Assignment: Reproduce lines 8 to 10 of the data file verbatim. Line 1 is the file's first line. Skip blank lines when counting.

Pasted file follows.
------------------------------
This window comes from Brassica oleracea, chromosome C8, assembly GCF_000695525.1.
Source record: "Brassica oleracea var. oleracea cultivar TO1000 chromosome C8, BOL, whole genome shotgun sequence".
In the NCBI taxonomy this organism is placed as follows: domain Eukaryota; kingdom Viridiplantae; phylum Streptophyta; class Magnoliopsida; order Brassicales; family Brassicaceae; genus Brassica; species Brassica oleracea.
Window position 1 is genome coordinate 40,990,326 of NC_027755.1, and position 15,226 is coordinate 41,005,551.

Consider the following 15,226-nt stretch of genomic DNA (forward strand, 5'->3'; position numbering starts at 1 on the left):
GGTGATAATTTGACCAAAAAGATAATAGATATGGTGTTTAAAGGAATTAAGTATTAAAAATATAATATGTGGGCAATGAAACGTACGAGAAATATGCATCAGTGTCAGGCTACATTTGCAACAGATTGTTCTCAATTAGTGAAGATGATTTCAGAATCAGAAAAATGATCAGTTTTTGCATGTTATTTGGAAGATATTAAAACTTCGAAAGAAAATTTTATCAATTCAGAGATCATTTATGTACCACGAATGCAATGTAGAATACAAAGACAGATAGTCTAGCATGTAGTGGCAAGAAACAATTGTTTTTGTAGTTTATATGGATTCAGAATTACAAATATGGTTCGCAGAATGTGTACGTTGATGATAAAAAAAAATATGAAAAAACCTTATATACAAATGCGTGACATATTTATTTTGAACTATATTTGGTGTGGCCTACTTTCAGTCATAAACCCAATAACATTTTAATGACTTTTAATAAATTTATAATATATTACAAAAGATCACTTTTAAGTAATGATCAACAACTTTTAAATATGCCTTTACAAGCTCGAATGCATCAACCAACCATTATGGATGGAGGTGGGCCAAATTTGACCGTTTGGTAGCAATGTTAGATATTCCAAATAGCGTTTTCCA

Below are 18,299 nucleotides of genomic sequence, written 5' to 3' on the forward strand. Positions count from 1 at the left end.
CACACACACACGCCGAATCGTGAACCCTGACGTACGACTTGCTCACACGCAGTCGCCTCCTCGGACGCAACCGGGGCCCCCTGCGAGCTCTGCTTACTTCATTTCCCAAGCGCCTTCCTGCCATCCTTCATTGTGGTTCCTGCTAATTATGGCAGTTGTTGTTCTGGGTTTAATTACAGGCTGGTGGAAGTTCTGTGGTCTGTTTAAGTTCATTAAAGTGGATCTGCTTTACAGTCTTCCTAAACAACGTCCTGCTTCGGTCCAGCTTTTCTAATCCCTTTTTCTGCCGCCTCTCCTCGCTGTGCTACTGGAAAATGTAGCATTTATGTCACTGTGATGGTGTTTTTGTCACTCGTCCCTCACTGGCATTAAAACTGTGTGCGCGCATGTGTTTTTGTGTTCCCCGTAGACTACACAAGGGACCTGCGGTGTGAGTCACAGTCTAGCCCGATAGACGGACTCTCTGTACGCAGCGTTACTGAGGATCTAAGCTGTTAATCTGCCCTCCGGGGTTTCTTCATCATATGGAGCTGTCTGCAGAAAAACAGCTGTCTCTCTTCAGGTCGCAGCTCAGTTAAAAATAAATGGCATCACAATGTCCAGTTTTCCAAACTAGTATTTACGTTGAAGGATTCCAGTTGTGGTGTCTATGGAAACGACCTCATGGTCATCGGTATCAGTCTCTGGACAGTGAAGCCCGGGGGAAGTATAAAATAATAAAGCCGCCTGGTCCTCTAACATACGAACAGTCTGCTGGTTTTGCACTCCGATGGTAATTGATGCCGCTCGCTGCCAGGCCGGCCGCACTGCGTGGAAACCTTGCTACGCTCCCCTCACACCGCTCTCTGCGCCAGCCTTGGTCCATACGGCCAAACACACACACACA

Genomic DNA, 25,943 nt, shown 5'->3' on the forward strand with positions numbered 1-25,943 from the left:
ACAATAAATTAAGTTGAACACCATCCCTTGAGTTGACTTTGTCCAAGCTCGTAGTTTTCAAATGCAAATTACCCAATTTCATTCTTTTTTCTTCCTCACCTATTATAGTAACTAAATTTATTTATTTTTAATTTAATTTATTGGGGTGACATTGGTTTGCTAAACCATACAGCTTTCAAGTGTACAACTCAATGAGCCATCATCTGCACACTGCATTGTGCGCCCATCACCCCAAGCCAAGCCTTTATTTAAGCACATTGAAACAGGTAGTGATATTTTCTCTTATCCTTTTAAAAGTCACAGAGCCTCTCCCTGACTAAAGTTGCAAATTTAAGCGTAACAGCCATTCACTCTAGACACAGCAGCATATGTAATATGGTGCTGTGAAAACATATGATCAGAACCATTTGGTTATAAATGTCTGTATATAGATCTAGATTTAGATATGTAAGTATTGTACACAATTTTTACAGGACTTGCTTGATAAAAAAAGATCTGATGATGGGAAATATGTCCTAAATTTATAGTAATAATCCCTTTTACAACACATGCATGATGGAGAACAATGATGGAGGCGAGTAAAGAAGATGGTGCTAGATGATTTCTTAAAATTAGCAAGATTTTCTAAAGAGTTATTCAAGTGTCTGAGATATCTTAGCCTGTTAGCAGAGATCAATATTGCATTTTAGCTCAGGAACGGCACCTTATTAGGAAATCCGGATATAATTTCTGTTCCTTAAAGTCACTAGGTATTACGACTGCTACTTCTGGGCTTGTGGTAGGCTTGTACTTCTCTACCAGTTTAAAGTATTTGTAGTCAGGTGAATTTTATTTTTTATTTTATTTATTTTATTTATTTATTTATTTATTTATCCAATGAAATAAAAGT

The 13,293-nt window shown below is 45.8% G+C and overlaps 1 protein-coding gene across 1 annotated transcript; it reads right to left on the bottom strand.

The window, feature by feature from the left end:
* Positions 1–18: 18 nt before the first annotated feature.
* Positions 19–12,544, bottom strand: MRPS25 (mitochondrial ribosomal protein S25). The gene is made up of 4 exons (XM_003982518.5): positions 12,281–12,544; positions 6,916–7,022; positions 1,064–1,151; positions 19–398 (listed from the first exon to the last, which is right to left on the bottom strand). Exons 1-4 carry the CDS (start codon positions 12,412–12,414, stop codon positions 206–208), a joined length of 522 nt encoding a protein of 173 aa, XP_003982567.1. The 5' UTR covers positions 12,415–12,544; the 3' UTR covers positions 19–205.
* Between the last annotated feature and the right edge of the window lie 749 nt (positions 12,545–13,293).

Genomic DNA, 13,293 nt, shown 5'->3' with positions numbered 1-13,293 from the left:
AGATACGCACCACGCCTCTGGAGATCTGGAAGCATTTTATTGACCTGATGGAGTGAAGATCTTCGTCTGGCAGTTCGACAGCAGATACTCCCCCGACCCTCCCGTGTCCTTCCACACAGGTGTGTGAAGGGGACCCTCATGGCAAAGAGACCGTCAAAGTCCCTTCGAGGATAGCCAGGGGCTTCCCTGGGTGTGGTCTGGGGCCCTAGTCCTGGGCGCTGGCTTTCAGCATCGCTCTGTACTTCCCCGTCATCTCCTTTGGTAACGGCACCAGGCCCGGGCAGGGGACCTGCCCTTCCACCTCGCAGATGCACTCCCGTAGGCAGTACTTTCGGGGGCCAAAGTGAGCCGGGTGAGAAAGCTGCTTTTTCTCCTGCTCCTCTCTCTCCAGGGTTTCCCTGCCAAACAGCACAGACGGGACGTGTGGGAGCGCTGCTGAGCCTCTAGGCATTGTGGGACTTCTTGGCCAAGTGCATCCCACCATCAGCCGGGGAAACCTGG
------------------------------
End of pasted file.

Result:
CACACACACACGCCGAATCGTGAACCCTGACGTACGACTTGCTCACACGCAGTCGCCTCCTCGGACGCAACCGGGGCCCCCTGCGAGCTCTGCTTACTTCATTTCCCAAGCGCCTTCCTGCCATCCTTCATTGTGGTTCCTGCTAATTATGGCAGTTGTTGTTCTGGGTTTAATTACAGGCTGGTGGAAGTTCTGTGGTCTGTTTAAGTTCATTAAAGTGGATCTGCTTTACAGTCTTCCTAAACAACGTCCTGCTTCGGTCCAGCTTTTCTAATCCCTTTTTCTGCCGCCTCTCCTCGCTGTGCTACTGGAAAATGTAGCATTTATGTCACTGTGATGGTGTTTTTGTCACTCGTCCCTCACTGGCATTAAAACTGTGTGCGCGCATGTGTTTTTGTGTTCCCCGTAGACTACACAAGGGACCTGCGGTGTGAGTCACAGTCTAGCCCGATAGACGGACTCTCTGTACGCAGCGTTACTGAGGATCTAAGCTGTTAATCTGCCCTCCGGGGTTTCTTCATCATATGGAGCTGTCTGCAGAAAAACAGCTGTCTCTCTTCAGGTCGCAGCTCAGTTAAAAATAAATGGCATCACAATGTCCAGTTTTCCAAACTAGTATTTACGTTGAAGGATTCCAGTTGTGGTGTCTATGGAAACGACCTCATGGTCATCGGTATCAGTCTCTGGACAGTGAAGCCCGGGGGAAGTATAAAATAATAAAGCCGCCTGGTCCTCTAACATACGAACAGTCTGCTGGTTTTGCACTCCGATGGTAATTGATGCCGCTCGCTGCCAGGCCGGCCGCACTGCGTGGAAACCTTGCTACGCTCCCCTCACACCGCTCTCTGCGCCAGCCTTGGTCCATACGGCCAAACACACACACACA

Genomic DNA, 25,943 nt, shown 5'->3' on the forward strand with positions numbered 1-25,943 from the left:
ACAATAAATTAAGTTGAACACCATCCCTTGAGTTGACTTTGTCCAAGCTCGTAGTTTTCAAATGCAAATTACCCAATTTCATTCTTTTTTCTTCCTCACCTATTATAGTAACTAAATTTATTTATTTTTAATTTAATTTATTGGGGTGACATTGGTTTGCTAAACCATACAGCTTTCAAGTGTACAACTCAATGAGCCATCATCTGCACACTGCATTGTGCGCCCATCACCCCAAGCCAAGCCTTTATTTAAGCACATTGAAACAGGTAGTGATATTTTCTCTTATCCTTTTAAAAGTCACAGAGCCTCTCCCTGACTAAAGTTGCAAATTTAAGCGTAACAGCCATTCACTCTAGACACAGCAGCATATGTAATATGGTGCTGTGAAAACATATGATCAGAACCATTTGGTTATAAATGTCTGTATATAGATCTAGATTTAGATATGTAAGTATTGTACACAATTTTTACAGGACTTGCTTGATAAAAAAAGATCTGATGATGGGAAATATGTCCTAAATTTATAGTAATAATCCCTTTTACAACACATGCATGATGGAGAACAATGATGGAGGCGAGTAAAGAAGATGGTGCTAGATGATTTCTTAAAATTAGCAAGATTTTCTAAAGAGTTATTCAAGTGTCTGAGATATCTTAGCCTGTTAGCAGAGATCAATATTGCATTTTAGCTCAGGAACGGCACCTTATTAGGAAATCCGGATATAATTTCTGTTCCTTAAAGTCACTAGGTATTACGACTGCTACTTCTGGGCTTGTGGTAGGCTTGTACTTCTCTACCAGTTTAAAGTATTTGTAGTCAGGTGAATTTTATTTTTTATTTTATTTATTTTATTTATTTATTTATTTATTTATCCAATGAAATAAAAGT